MCG Capital Corp. v. Maginn, C.A. No. 4521-CC (Del. Ch. May 5, 2010), read opinion here.

Issue Addressed
The Court of Chancery addresses in this 73-page opinion an issue of first impression:                  Do preferred shareholders have the same right to bring a derivative claim as common shareholders? Short answer: yes (as a general proposition)

Review of Court’s Reasoning
The Court of Chancery ruled that “all stock is created equal.” See footnote 25. Specifically, the Court reasoned that preferred shareholders have standing to bring derivative claims absent some express limitation in the charter or in a preferred share designation or other controlling document. Preferred shareholders still must satisfy the continuous ownership requirement of DGCL Section 327 and the pleading requirements of Rule 23.1.

In addition to deciding directly for the first time that preferred shareholders have the same right to bring derivative claims as common shareholders, the Court also addressed the following important topics of Delaware corporate law in this opinion:

• The Court distinguished between direct and derivative claims and acknowledged that in some instances the same facts can give birth to both direct and derivative claims.

• For an officer or a director to be personally liable for intentional interference with a contract, the plaintiff must show that the intentional acts exceeded the scope of the authority of the officer or director. Moreover, mere wrongful interpretation of a contract is not the same as exceeding authority even when it causes the company to breach the contract.

• The parameters were described of those circumstances where duties owed to preferred shareholders sometimes rise to a fiduciary level, and when they are otherwise limited to a contractual nature. See footnote 84.

• The familiar disjunctive two-prong Aronson test is discussed for purposes of explaining when pre-suit demand is excused as futile. See notes 90 to 97 and accompanying text.

The important definitional standards of “independence” and “disinterestedness”  of directors were examined. Specifically, the issue of whether the loss of $100,000 in annual director compensation was material to the individual director was discussed but the Court determined that it need not be conclusively established at this stage. However, particulars did need to be alleged in the complaint from which the Court could infer that the objective judgment of the directors involved would be impaired by the threat of losing their director compensation, based on the individual director’s personal financial situation. See footnotes 125 and 127.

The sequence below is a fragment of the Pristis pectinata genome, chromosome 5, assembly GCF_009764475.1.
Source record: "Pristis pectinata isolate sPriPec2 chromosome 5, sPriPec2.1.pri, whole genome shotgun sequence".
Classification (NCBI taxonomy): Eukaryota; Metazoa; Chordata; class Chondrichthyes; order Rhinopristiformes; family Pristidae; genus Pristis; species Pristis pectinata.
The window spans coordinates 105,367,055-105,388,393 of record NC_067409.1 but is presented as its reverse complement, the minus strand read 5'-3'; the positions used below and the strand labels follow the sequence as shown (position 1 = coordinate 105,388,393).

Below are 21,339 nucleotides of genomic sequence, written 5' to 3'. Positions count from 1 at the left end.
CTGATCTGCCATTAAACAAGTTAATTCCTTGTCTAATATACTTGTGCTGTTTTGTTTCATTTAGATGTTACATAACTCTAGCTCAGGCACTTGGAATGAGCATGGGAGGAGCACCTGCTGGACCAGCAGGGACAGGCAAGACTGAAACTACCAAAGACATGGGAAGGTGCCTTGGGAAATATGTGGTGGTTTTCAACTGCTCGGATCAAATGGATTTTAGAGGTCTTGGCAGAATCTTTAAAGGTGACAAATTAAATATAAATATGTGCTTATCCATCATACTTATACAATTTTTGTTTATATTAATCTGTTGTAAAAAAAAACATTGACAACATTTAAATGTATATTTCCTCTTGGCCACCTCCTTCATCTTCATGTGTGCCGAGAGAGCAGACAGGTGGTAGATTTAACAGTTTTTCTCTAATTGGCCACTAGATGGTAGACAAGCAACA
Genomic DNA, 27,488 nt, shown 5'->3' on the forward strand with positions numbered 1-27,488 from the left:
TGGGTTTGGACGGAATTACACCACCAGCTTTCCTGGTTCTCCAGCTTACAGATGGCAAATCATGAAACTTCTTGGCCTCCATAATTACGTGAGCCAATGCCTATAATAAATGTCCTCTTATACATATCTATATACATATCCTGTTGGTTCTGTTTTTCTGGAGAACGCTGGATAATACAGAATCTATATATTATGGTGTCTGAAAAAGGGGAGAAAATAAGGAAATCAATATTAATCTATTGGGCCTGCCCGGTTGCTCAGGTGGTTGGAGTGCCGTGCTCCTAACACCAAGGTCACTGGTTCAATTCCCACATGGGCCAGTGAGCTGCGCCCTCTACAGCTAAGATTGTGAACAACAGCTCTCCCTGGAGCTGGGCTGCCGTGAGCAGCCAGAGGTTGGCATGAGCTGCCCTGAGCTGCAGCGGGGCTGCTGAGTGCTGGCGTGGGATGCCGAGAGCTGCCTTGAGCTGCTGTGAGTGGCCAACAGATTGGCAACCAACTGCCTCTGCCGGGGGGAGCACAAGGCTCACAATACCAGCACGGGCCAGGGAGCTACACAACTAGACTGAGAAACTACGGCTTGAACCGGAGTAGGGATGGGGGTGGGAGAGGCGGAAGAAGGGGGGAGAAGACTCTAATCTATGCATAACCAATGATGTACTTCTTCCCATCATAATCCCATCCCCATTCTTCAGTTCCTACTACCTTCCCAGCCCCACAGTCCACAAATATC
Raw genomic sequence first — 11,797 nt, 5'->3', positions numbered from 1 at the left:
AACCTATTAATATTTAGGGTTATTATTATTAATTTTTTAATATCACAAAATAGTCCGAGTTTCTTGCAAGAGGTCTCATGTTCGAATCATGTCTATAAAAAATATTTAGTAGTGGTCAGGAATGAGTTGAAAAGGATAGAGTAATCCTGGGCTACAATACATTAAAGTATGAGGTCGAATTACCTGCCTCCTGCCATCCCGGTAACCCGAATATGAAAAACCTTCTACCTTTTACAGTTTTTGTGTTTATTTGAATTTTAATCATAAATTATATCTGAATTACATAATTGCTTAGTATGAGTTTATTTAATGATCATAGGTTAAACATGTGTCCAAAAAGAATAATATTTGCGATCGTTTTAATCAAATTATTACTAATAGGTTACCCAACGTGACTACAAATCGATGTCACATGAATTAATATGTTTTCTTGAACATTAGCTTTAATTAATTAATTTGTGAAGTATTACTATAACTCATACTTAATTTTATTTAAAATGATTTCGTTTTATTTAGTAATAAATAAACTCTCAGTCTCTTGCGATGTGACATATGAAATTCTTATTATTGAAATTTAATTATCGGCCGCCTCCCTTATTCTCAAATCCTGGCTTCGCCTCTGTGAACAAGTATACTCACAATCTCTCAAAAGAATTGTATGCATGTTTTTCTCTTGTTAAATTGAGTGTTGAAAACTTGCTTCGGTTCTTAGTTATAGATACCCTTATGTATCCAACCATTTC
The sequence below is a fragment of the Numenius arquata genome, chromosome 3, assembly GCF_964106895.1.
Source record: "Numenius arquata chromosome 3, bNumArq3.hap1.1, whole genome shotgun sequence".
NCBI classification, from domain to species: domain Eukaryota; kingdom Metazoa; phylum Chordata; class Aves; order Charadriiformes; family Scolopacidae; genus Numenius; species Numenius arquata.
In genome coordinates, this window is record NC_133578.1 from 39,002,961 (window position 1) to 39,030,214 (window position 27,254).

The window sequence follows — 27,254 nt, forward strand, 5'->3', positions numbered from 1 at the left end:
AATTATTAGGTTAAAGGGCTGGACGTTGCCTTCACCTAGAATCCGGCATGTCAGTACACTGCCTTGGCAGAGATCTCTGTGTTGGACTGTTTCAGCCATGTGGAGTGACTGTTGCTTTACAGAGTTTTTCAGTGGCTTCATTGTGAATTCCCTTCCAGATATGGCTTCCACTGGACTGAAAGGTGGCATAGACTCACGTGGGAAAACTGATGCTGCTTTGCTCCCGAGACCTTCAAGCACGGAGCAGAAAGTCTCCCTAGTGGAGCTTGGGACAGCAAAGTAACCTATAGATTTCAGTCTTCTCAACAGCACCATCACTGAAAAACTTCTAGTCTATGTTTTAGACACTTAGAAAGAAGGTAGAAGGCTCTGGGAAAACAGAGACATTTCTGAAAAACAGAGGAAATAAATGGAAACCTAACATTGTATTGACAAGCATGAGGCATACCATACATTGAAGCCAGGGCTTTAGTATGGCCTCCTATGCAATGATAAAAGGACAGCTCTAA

• Also examined was the standard used to determine if a derivative plaintiff is an inadequate or unqualified representative. See footnotes 132 to 134.

• Footnotes 148 and 149 and related text explain that “an accounting” is more of a type of relief or a remedy as opposed to a cause of action or a claim, but importantly the Court noted that if the allegations are well plead, the count for an accounting would not be dismissed on the basis of the form in which it appears in the complaint. Rather, the Court determined that it would sua sponte make it a part of the requested relief (instead of a separate count).

• The Court was patient but not pleased with the lack of clarity in the complaint in terms of the failure in the complaint to clearly distinguish between those counts that were direct and those claims in the complaint that were to be regarded as derivative. See footnote 14. Naturally the distinction is important for such things as determining compliance with Rule 23.1 in the case of derivative claims, or the applicability of Rule 8(a) for non-derivative claims in the context of a Motion to Dismiss. The Court cited at footnote 15 to Shakespeare’s Macbeth regarding the confusion in the complaint due to the lack of clarity between the identity of direct and derivative claims.